Body and Mind,  Life

8 Lessons from the book “The Coddling of the American Mind”

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Right now, American educational institutions are in the crossfire of heated protests related to the Israeli-Pakistani conflict. What lies in these protests is deep overzealousness rife with polarization, incivility, and a growing dissenting voice that threatens to unravel the fabric of American public discourse. What’s happening to American society?

The book “The Coddling of the American Mind” by Greg Lukianoff and Jonathan Haidt offers many thought-provoking explorations into the rise of what they termed “safetyism.”‘  In this blog, we uncover the ideas of this compelling book, revealing the unforeseen repercussions of a culture steeped in protectionism and the call to reclaim the lost art of intellectual resilience.

Here are 8 essential ideas from the book that will help us understand what we can learn from what is one of the most critical books explaining the current state of American society. 

1. The Three Great Untruths

According to Lukianoff and Haidt, three widespread and harmful beliefs plague American minds. They are as follows:

a. “What Doesn’t Kill You Make You Weaker”

If you constantly avoid adversity and hide in “safe spaces,” you are slowly dying. It would be best if you lived life continuously by getting blisters and battle wounds because that’s how life teaches you lessons that will make you resilient and better. When we avoid discomfort, we deprive ourselves of growth. If you always take the easy route, life will get harder and harder. If you learn to face the challenges and suffering head-on, life opens up and becomes more effortless.

b. “Always Trust Your Feelings”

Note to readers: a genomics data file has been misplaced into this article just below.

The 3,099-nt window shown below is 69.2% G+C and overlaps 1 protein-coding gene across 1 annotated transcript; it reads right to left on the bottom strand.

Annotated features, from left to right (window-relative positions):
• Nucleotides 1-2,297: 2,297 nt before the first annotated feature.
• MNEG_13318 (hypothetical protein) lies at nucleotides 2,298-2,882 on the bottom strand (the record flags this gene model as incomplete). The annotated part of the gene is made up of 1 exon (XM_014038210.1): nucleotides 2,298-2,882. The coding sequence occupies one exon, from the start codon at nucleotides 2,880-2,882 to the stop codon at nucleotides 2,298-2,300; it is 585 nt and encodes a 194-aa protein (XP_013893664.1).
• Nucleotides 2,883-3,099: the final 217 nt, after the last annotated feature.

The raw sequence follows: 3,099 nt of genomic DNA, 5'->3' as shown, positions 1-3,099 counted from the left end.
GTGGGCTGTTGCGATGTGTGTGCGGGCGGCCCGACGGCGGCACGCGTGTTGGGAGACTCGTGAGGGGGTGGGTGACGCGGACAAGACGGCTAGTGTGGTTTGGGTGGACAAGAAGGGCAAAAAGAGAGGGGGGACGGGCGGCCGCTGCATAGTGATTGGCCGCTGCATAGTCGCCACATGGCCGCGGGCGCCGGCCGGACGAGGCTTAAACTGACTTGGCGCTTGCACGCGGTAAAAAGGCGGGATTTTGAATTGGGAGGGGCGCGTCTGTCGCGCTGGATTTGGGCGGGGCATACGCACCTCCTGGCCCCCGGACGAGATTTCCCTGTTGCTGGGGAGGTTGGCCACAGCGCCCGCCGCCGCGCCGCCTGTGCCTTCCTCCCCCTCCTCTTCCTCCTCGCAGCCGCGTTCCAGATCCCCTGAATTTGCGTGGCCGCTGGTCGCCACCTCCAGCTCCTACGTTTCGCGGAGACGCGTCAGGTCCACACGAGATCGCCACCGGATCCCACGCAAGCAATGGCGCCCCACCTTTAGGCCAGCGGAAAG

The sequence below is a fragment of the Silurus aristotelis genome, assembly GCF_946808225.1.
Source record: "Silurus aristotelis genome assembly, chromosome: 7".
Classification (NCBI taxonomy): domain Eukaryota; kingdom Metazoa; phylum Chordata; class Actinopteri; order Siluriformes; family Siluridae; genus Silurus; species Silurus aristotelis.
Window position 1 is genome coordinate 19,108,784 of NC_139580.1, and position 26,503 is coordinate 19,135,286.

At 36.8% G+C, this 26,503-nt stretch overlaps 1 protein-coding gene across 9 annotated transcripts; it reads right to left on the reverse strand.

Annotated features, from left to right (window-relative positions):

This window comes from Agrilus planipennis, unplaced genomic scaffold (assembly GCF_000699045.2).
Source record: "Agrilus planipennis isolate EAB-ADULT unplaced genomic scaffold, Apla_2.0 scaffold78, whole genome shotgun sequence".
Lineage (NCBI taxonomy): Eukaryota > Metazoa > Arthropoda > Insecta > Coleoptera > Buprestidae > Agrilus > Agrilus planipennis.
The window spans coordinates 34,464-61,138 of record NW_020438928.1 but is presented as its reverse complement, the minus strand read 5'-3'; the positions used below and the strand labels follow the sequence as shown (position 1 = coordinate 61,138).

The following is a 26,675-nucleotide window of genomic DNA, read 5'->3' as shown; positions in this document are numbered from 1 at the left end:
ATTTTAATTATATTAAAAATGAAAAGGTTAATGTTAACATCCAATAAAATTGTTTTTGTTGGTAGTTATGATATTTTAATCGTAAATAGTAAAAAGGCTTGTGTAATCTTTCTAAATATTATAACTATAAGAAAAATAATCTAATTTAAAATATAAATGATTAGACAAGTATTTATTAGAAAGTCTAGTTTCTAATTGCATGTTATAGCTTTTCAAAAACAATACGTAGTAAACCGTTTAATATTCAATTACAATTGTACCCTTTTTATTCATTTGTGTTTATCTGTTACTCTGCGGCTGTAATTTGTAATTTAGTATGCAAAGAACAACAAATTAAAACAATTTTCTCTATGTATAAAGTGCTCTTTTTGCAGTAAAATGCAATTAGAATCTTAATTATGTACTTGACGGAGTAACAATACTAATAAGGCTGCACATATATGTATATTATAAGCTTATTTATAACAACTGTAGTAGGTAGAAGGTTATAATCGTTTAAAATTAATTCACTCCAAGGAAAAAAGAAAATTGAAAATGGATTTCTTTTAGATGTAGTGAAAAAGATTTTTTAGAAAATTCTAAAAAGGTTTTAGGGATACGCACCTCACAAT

Your feelings aren’t the source of truth. Watch out for someone who says: “trust your feelings or instincts” — because they rob you of rational and critical thinking. Your emotions are NOT reliable guides. You have biases, may feel different in certain situations, and can be easily influenced. You must balance feelings with critical thinking — that includes questioning your own core beliefs, your feelings be damned!

c. “Life Is A Battle Between Good and Evil People”

A “good” person can have evil intentions. An “evil” person can sometimes do good deeds. Not everything is black and white. We only categorize between two binary because it makes it simple, and we don’t have to think about it. We demonize someone as “bad” so that we can call ourselves “good” when we judge them and punish them. There are nuances in our understanding of morality and human behavior. In actuality, all of us have good and evil. Therefore, we must judge with humility.

2. The Rise of Safetyism

In the book The Coddling of the American Mind, Lukianoff and Haidt describe “safetyism” as prioritizing emotional safety to shield from emotional discomfort and, therefore, challenges. The concept has become a trend in today’s society, where we excessively pursue the protection of individuals, especially children, from potential harm or discomfort, especially emotional and psychological. 

We limit the cause of emotional distress, which in turn limits free speech or academic freedom in today’s youths. There is a heavy emphasis on emotional safety with grave consequences, which include limiting free speech, further fostering the culture of “fragility,” and, most importantly, inhibiting intellectual growth. 

This trend includes the following:

    • Overprotective parenting occurs when parents and caregivers shield children too much from harm or distress while inadvertently instilling a sense of fear of risk-taking, failure, and a fragile mindset. 

    • Cultural shifts: increasing individual rights and protectionism, which contribute to prioritizing emotional safety and exposure to distress or discomfort, which often includes ideas and others’ opinions. 

    • Social Media and Digital Culture: the pervasive influence of social media and digital culture where feelings of depression, anxiety, and social isolation are prevalent among youths, in addition to the culture of fragility and emotional protectionism.

3. Victimhood Culture

The book opens the discussion to how today’s society glorifies the rise of victimhood – an idea that’s currently expressed in today’s higher education, where college campuses encourage students to view themselves as victims of either their past or ideas. Instead of questioning these ideas, most students revel in the culture and discourage the idea of resilience amidst the struggle, thereby promoting a sense of helplessness.